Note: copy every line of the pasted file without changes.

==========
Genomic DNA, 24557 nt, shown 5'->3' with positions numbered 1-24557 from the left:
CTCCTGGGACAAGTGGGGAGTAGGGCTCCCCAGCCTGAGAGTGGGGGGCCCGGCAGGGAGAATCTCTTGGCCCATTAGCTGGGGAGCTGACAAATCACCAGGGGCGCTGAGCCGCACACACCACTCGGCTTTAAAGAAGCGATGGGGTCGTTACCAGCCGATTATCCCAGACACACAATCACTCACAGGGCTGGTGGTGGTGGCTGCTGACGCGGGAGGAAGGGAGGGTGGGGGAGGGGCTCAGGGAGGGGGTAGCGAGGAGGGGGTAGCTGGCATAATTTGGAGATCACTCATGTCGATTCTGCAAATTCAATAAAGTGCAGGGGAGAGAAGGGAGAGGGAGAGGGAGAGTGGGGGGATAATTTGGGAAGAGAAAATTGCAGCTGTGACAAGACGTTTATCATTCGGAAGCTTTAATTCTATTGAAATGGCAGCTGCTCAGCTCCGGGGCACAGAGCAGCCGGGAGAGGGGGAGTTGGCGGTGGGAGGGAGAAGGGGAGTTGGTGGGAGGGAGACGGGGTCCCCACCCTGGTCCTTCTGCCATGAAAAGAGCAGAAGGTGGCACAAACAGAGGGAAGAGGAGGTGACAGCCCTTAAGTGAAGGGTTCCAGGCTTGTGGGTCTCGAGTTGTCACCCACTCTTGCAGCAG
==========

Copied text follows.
Genomic DNA, 24557 nt, shown 5'->3' with positions numbered 1-24557 from the left:
CTCCTGGGACAAGTGGGGAGTAGGGCTCCCCAGCCTGAGAGTGGGGGGCCCGGCAGGGAGAATCTCTTGGCCCATTAGCTGGGGAGCTGACAAATCACCAGGGGCGCTGAGCCGCACACACCACTCGGCTTTAAAGAAGCGATGGGGTCGTTACCAGCCGATTATCCCAGACACACAATCACTCACAGGGCTGGTGGTGGTGGCTGCTGACGCGGGAGGAAGGGAGGGTGGGGGAGGGGCTCAGGGAGGGGGTAGCGAGGAGGGGGTAGCTGGCATAATTTGGAGATCACTCATGTCGATTCTGCAAATTCAATAAAGTGCAGGGGAGAGAAGGGAGAGGGAGAGGGAGAGTGGGGGGATAATTTGGGAAGAGAAAATTGCAGCTGTGACAAGACGTTTATCATTCGGAAGCTTTAATTCTATTGAAATGGCAGCTGCTCAGCTCCGGGGCACAGAGCAGCCGGGAGAGGGGGAGTTGGCGGTGGGAGGGAGAAGGGGAGTTGGTGGGAGGGAGACGGGGTCCCCACCCTGGTCCTTCTGCCATGAAAAGAGCAGAAGGTGGCACAAACAGAGGGAAGAGGAGGTGACAGCCCTTAAGTGAAGGGTTCCAGGCTTGTGGGTCTCGAGTTGTCACCCACTCTTGCAGCAG